The Mercedes 300SL Gullwing is the epitome of Fifties cool

The Mercedes 300SL Gullwing is the epitome of Fifties cool

Had you asked me aged 15 to name a sports car from the Sixties, you’d have got a rapid answer: E-type. How about a Seventies supercar? Countach, in a flash. I could even have done you a couple of turbo shopping trolleys from the Eighties and a nice F1 from the Nineties.

But a world-beater from the Fifties? There, I’d have come up short. Which is odd, because a clued-up enthusiast should be able to reel off a list of mid-century machines that mattered.

Yet, when it comes to motoring nostalgia, the Fifties simply don’t get the same admiration. Perhaps it was the plethora of straight-nosed saloons or the countless stately coupés with their swept wheel arches, but something about the period just seemed a little, well, staid.

If the Sixties swung, the Seventies rocked and the Eighties whipped out the shoulder pads, what could you say of the Fifties? James Dean was doing his thing and Marilyn Monroe making her millions, but the motors on the road looked a long way from Hollywood.


Or so I thought. See, between the Rileys and Rovers, the Austins and the Armstrong Siddeleys, there was, as I later learnt, a small but significant field of stunning Fifties sports cars that put paid to my theory of stoic sobriety: the beautiful BMW 507; the fabulously understated Ferrari 250GT; the divine Aston Martin DBR1.

Not everyone, it turned out, had wanted to keep calm and carry on with the established post-war form. And the result was a decade with style in spades. Who knew?

But it was even more than that. It was, thanks to one streamlined coupé, a decade that went space-age long before Sputnik hit the skies – and one that introduced the world to the supercar long before any Lamborghini. That car? The magnificent Mercedes-Benz 300SL.

Even today, the gleaming Gullwing looks like the future. Is it the rocket-ship silver finish or the endless nose? The aero accents? Or those glorious soaring doors? It’s everything – and only more so because it comes from a time when plain understatement was the order of the day.


Here was a machine derived from a world-beating racing car – the W194 – and repackaged for the road in the most arresting aerodynamic bodywork imaginable; a cruiser bred to consume countless autobahn miles and gifted with momentum before it even turned a wheel.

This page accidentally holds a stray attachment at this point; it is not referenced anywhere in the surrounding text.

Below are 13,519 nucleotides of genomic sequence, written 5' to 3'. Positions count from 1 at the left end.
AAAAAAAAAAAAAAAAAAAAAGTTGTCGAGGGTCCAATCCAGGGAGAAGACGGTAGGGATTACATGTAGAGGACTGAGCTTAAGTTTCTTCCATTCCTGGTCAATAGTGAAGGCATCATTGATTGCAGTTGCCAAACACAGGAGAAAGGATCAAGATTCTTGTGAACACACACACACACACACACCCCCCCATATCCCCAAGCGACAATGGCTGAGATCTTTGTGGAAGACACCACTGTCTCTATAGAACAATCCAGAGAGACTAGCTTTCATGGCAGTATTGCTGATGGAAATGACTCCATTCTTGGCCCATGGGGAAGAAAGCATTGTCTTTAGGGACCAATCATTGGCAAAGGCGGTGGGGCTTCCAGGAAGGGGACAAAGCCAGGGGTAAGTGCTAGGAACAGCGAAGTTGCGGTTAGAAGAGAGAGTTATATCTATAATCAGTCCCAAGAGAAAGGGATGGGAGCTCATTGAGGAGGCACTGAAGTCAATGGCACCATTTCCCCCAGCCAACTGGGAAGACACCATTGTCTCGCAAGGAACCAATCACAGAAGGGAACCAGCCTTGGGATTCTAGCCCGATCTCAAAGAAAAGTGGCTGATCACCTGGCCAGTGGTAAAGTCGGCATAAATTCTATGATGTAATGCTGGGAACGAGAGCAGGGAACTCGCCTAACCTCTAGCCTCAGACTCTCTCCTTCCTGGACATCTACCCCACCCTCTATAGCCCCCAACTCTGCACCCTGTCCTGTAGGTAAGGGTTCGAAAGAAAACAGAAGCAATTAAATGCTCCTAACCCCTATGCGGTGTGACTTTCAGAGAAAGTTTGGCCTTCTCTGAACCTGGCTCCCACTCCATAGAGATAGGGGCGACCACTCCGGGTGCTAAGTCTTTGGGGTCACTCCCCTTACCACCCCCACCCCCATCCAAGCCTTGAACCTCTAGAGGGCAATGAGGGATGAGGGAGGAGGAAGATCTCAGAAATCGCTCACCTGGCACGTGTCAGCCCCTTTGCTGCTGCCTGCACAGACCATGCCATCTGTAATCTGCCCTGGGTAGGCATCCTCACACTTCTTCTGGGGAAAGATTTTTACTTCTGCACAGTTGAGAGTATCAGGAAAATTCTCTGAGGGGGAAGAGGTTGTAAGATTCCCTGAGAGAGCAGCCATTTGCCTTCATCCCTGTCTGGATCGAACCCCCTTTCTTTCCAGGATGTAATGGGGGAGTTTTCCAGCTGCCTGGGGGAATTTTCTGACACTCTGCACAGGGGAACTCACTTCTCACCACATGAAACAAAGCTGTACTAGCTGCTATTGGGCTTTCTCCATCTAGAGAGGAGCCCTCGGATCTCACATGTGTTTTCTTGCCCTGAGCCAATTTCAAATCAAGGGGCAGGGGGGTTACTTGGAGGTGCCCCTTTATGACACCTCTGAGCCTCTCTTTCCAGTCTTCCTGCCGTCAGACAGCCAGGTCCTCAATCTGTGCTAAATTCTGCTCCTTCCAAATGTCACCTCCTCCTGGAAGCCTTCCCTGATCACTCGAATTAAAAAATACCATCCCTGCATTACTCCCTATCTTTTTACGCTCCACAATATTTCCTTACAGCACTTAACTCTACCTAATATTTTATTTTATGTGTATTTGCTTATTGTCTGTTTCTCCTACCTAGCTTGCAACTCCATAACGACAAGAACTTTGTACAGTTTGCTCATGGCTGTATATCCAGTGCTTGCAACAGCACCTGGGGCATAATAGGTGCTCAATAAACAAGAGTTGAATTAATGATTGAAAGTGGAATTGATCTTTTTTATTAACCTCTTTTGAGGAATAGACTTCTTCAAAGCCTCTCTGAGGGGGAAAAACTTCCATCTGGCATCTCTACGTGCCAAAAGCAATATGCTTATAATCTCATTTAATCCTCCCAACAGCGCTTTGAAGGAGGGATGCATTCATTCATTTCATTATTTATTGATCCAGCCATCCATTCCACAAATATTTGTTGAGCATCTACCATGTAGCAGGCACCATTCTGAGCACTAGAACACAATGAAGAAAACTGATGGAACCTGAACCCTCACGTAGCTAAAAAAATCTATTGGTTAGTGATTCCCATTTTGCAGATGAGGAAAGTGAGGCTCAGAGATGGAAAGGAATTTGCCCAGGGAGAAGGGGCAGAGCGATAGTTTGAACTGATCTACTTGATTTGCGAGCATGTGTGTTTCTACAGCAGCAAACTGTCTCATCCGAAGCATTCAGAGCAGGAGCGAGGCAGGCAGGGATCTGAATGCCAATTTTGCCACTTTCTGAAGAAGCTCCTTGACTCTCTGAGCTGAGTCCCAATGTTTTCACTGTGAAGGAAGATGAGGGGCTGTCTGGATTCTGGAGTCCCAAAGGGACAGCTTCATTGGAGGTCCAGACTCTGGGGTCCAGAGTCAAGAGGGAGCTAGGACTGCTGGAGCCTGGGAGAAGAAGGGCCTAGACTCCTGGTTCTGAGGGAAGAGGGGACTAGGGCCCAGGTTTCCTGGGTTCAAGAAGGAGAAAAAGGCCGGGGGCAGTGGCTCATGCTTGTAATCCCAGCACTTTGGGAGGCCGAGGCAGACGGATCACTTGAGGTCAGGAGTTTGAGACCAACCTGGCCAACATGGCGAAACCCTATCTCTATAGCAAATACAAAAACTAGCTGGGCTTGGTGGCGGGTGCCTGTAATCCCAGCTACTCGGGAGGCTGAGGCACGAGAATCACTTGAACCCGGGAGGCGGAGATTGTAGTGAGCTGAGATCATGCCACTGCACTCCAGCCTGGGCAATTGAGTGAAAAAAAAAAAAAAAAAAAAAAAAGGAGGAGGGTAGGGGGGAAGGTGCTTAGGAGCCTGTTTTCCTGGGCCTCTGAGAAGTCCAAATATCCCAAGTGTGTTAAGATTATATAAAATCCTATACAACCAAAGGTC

I remember ogling a 300SL for the first time back in 2009, as Mercedes launched its spiritual successor, the SLS AMG. Even in print, it took my breath away. In person? It was smaller than I expected, all lithe lines and polished elegance, yet very ready to gallop – and unlike anything I’d ever seen.

That it came from 1954? To me, mind-blowing. Sure, it had a cabin like a jukebox and the absence of seat belts clearly signposted its age but, still, even the sexiest of contemporary supercars couldn’t cut a dash like the 300SL – and it would still leave some of them for dust.

Under the hood sat a 3-litre straight six engine fitted with groundbreaking Bosch direct fuel injection. Good for 215bhp, with the right gearing it could top 150mph. In the Fifties. With no seat belt. And notoriously tricky rear suspension.


It was comfortably the fastest production car of its time, but the coup de grace was its ability to devour hundreds of high-speed miles, then trundle into Monaco and turn every head, those show-stopping gullwing doors – fitted because the sills of the featherweight tubular frame were too high for ordinary ones – at once preposterous and effortlessly cool.

And, setting a precedent that’s been followed by almost every supercar since (including the several pretenders that have attempted to ape its winged portals), you’d almost certainly look less than graceful clambering out of it. So tricky was the entry and exit procedure that Mercedes fitted the steering wheel on a hinge just to make some extra space.

A more practical Roadster variant did arrive in 1957 after sales of the Gullwing plateaued, but who’d want practical when you can have doors that look a million dollars? Which, funnily enough, is roughly what you’ll pay for a 300SL today. Worth it? For a schooling in Fifties cool, almost certainly.

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